"Great indeed are our opportunities; great also is our responsibility"
1. William was a man of tremendous moral standing. As well as campaigning heavily for the abolition of slavery, he was a philanthropist who championed causes such as missionary work in India and the creation of a free colony in Sierra Leone. He also helped found the Society for the Suppression of Vice and the Royal Society for the Prevention of Cruelty to Animals (RSPCA).
2. William was by no means the first to campaign for an end to slavery. British merchants had been involved in the trade since the fifteenth century and while people had long been repulsed by it, it was not until 1783 that the first petition went to Parliament calling for abolition. The early petitioners were Quakers and from this petition their campaign quickly gained momentum. William met the prominent Quaker Thomas Clarkson in 1787 and became horrified by what he learnt of the slave trade. On the advice of his friend, the future Prime Minister William Pitt, William decided to pursue the subject of abolition in his Parliamentary career.
3. Ill health and a deteriorating situation in France set back initial attempts by William to pass bills in Parliament. During this time, William and others became involved in the establishment of the Free Colony in Sierra Leone. Their utopian vision involved the emancipation of slaves from the Americas as well as some blacks and whites from Britain living in an equal society. The reality was far harsher with disease, war and near economic and social collapse. Britain would in time step in to intervene and make Sierra Leone a colony of the British Empire.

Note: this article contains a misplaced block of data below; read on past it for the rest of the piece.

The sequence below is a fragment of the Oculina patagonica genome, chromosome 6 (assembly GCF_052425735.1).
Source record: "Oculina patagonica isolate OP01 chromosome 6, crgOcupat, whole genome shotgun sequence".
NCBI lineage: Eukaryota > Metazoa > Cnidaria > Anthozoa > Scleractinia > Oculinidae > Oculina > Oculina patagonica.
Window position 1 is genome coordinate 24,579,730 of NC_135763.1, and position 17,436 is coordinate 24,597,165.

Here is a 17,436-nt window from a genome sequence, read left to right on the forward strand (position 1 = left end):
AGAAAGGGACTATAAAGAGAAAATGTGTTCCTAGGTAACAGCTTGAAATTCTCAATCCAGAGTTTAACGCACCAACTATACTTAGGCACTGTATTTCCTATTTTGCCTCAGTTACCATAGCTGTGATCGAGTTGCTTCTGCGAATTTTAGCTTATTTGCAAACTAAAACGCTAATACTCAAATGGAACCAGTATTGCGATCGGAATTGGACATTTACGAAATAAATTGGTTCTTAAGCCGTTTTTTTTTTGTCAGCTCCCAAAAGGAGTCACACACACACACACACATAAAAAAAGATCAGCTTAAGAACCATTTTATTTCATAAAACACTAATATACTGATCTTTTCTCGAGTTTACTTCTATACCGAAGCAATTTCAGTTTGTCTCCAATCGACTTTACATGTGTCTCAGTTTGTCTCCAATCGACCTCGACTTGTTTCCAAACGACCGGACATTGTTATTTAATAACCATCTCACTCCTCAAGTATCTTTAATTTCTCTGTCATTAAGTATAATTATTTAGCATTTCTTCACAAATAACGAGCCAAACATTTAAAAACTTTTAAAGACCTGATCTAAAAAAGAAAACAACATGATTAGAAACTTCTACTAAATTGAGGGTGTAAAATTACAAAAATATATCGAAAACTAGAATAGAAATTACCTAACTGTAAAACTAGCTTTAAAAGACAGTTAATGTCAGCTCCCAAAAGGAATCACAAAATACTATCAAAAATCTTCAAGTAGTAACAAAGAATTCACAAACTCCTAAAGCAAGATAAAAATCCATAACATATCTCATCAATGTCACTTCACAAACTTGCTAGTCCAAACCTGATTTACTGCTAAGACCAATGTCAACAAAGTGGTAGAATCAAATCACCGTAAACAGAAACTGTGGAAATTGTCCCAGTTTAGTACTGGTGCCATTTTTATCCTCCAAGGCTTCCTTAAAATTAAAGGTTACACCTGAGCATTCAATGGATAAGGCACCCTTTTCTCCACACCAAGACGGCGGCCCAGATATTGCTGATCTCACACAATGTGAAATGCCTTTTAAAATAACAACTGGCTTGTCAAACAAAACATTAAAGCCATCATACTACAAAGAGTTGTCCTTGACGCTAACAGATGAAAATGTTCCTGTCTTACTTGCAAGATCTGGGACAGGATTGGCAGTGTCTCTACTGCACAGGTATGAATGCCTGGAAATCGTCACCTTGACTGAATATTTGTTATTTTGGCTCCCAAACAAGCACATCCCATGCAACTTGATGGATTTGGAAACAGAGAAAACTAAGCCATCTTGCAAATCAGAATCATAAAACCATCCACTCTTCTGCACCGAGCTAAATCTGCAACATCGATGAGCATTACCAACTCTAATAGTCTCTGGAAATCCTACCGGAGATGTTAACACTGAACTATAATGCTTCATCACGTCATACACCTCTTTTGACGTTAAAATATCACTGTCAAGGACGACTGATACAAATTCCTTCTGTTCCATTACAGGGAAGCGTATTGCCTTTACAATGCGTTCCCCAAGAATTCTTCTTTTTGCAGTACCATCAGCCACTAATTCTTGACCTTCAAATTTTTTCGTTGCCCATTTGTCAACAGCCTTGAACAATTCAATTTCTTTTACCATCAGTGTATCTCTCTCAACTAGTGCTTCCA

4. With continued widespread support for a abolition, William made another attempt to ban slavery through Parliament suffering a narrow defeat. An attempt in 1794 changed tack by attempting to ban British ships from carrying slaves. Again it was defeated. The battle of attrition would continue until 1804 when Napoleon Bonaparte stated his intention to bring slavery back into the French colonies. (It had been absent since the 1788 French Revolution). Pro-slavery was now a watchword for Pro-Napoleon which would have been tantamount to sacrilege in Britain during this time. On the 28th of February 1807 a bill was passed that overwhelmingly abolished the slave trade in the British Empire. William was hailed by MP's in Parliament.
5. William was a believer in a strong civic society and gave much of his time to help the needy. Being an unabashed evangelical he was also strongly critical of the vices of the poor.